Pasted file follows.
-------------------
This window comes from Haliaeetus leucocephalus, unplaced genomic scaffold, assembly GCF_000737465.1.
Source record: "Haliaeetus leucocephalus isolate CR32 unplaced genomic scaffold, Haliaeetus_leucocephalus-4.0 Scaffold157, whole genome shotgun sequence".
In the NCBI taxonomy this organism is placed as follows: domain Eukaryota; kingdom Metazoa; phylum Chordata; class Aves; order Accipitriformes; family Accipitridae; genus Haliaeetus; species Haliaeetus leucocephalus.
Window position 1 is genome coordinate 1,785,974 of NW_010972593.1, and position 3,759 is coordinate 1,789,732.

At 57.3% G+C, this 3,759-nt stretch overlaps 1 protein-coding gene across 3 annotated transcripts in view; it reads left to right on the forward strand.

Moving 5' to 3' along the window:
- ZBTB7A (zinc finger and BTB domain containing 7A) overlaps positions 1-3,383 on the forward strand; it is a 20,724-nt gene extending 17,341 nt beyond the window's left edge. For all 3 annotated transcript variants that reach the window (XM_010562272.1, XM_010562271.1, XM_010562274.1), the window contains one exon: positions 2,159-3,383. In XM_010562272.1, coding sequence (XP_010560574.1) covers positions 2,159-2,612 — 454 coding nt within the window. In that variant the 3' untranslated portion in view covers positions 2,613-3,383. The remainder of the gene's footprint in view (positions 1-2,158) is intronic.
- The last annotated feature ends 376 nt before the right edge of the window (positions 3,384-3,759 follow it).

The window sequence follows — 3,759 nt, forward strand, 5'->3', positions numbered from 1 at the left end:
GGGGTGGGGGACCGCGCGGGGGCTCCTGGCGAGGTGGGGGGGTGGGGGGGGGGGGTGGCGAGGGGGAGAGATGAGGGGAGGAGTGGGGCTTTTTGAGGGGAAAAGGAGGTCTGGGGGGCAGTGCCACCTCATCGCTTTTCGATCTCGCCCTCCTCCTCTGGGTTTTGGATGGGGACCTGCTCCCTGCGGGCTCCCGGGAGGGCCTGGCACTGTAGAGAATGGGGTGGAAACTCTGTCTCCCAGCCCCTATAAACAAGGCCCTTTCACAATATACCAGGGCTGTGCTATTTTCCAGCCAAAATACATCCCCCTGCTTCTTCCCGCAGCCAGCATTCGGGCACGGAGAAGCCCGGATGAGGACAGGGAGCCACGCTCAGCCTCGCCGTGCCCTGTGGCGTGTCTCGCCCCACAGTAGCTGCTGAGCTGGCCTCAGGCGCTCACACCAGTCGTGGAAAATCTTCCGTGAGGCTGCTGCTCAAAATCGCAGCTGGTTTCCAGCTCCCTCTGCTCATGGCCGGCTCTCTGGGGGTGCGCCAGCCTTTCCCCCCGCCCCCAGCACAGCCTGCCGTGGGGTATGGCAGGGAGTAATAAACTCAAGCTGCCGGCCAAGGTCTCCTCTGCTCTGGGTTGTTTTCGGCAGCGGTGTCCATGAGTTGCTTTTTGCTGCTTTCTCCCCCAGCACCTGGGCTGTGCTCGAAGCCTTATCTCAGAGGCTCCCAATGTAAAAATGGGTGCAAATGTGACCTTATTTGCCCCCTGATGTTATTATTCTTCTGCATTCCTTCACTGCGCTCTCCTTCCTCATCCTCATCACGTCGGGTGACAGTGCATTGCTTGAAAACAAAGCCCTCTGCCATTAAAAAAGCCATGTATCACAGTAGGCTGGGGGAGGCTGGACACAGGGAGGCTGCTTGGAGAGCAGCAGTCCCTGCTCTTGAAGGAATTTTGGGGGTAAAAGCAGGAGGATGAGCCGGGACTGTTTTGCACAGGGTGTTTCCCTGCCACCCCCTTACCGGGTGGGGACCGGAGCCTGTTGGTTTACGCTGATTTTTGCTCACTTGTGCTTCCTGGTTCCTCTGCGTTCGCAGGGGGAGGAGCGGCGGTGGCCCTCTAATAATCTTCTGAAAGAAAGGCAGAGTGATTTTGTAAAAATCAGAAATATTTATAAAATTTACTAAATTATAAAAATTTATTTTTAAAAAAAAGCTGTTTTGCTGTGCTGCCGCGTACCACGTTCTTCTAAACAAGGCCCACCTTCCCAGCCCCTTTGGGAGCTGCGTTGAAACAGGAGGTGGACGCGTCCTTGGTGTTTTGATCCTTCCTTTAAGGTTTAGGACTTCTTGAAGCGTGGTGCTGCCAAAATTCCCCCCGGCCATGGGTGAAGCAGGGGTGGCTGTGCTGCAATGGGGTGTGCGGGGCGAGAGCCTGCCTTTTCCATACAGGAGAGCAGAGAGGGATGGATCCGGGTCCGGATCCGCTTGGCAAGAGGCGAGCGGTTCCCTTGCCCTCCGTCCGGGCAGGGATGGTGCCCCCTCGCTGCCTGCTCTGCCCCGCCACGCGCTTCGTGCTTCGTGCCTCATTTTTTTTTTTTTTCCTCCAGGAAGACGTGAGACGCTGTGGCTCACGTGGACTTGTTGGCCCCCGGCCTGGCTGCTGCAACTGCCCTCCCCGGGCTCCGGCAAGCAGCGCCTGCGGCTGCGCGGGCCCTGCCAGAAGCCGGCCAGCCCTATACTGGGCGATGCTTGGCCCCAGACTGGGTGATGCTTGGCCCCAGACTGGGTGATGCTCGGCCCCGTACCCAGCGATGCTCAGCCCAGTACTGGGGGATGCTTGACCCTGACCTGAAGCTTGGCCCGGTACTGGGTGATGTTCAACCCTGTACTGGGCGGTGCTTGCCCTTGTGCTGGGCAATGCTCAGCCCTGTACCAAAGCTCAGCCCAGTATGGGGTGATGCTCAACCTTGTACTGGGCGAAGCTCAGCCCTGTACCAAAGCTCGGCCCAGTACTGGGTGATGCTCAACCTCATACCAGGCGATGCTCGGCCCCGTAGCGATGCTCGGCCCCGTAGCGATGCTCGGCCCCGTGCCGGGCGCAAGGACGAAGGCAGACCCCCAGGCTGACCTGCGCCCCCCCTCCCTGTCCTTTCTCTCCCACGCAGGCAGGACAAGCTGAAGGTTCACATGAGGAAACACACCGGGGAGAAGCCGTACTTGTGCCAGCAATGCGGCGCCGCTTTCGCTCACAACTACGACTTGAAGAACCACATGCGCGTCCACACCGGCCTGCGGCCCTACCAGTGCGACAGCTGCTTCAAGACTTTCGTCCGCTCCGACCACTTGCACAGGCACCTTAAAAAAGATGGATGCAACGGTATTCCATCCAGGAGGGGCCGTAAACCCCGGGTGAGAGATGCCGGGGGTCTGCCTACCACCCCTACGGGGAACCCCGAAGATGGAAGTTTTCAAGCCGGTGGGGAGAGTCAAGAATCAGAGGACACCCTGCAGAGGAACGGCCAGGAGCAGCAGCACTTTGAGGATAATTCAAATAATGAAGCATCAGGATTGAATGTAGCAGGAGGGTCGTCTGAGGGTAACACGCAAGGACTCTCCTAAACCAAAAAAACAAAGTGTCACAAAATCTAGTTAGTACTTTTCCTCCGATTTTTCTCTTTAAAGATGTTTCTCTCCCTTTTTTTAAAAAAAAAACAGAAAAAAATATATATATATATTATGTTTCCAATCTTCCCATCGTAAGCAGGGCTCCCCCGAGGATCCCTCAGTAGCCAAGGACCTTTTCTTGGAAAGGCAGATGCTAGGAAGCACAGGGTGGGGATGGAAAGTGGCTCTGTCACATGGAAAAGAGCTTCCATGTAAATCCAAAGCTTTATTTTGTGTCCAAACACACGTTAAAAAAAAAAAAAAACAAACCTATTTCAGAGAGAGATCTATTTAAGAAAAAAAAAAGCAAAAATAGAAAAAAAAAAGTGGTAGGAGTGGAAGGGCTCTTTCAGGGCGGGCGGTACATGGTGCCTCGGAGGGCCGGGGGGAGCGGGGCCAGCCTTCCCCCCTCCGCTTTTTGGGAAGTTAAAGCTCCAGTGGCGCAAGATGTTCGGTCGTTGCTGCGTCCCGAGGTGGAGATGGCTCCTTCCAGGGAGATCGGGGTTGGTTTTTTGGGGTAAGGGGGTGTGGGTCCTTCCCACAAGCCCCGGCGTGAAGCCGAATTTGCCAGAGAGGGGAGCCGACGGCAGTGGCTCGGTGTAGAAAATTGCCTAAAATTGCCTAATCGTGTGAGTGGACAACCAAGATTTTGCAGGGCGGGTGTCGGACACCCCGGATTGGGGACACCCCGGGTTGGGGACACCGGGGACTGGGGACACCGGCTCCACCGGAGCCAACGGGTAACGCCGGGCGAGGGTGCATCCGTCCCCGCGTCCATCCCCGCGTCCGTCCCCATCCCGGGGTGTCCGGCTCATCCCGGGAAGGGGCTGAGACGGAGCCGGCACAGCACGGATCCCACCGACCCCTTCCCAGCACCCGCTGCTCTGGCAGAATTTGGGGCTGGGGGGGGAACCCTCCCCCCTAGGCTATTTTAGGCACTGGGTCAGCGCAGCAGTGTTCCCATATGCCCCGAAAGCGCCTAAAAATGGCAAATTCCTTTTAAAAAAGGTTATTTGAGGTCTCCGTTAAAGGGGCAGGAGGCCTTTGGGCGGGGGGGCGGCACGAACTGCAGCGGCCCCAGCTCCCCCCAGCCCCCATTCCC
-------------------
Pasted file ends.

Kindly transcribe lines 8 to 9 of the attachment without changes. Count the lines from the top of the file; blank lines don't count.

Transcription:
- The last annotated feature ends 376 nt before the right edge of the window (positions 3,384-3,759 follow it).

The window sequence follows — 3,759 nt, forward strand, 5'->3', positions numbered from 1 at the left end: